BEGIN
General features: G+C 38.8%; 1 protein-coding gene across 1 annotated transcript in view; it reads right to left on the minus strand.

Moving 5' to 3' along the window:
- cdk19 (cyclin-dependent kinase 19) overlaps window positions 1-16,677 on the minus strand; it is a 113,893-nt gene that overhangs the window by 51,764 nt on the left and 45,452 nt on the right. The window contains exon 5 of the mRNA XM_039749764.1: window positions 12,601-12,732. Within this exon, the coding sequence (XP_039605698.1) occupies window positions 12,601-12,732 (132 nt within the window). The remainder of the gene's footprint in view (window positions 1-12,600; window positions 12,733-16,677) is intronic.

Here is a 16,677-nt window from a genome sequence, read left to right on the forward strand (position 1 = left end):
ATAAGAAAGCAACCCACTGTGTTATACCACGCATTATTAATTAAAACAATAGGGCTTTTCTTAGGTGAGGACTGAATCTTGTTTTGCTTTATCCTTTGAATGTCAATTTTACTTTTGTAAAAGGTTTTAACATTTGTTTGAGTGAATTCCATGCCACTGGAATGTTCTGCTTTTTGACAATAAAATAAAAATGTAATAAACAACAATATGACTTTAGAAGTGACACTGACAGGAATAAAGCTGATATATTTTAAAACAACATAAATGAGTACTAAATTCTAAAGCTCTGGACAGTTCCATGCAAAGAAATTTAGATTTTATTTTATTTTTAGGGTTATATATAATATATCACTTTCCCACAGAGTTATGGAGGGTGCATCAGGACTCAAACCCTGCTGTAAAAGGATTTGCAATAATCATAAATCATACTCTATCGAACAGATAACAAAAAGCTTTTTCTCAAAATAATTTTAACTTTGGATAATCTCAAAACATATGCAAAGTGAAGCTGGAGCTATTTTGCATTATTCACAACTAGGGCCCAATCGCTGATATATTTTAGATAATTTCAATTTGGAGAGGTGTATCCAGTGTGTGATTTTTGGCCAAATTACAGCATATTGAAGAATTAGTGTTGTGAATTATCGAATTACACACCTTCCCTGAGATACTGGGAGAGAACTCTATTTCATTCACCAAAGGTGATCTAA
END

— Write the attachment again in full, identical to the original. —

General features: G+C 38.8%; 1 protein-coding gene across 1 annotated transcript in view; it reads right to left on the minus strand.

Moving 5' to 3' along the window:
- cdk19 (cyclin-dependent kinase 19) overlaps window positions 1-16,677 on the minus strand; it is a 113,893-nt gene that overhangs the window by 51,764 nt on the left and 45,452 nt on the right. The window contains exon 5 of the mRNA XM_039749764.1: window positions 12,601-12,732. Within this exon, the coding sequence (XP_039605698.1) occupies window positions 12,601-12,732 (132 nt within the window). The remainder of the gene's footprint in view (window positions 1-12,600; window positions 12,733-16,677) is intronic.

Here is a 16,677-nt window from a genome sequence, read left to right on the forward strand (position 1 = left end):
ATAAGAAAGCAACCCACTGTGTTATACCACGCATTATTAATTAAAACAATAGGGCTTTTCTTAGGTGAGGACTGAATCTTGTTTTGCTTTATCCTTTGAATGTCAATTTTACTTTTGTAAAAGGTTTTAACATTTGTTTGAGTGAATTCCATGCCACTGGAATGTTCTGCTTTTTGACAATAAAATAAAAATGTAATAAACAACAATATGACTTTAGAAGTGACACTGACAGGAATAAAGCTGATATATTTTAAAACAACATAAATGAGTACTAAATTCTAAAGCTCTGGACAGTTCCATGCAAAGAAATTTAGATTTTATTTTATTTTTAGGGTTATATATAATATATCACTTTCCCACAGAGTTATGGAGGGTGCATCAGGACTCAAACCCTGCTGTAAAAGGATTTGCAATAATCATAAATCATACTCTATCGAACAGATAACAAAAAGCTTTTTCTCAAAATAATTTTAACTTTGGATAATCTCAAAACATATGCAAAGTGAAGCTGGAGCTATTTTGCATTATTCACAACTAGGGCCCAATCGCTGATATATTTTAGATAATTTCAATTTGGAGAGGTGTATCCAGTGTGTGATTTTTGGCCAAATTACAGCATATTGAAGAATTAGTGTTGTGAATTATCGAATTACACACCTTCCCTGAGATACTGGGAGAGAACTCTATTTCATTCACCAAAGGTGATCTAA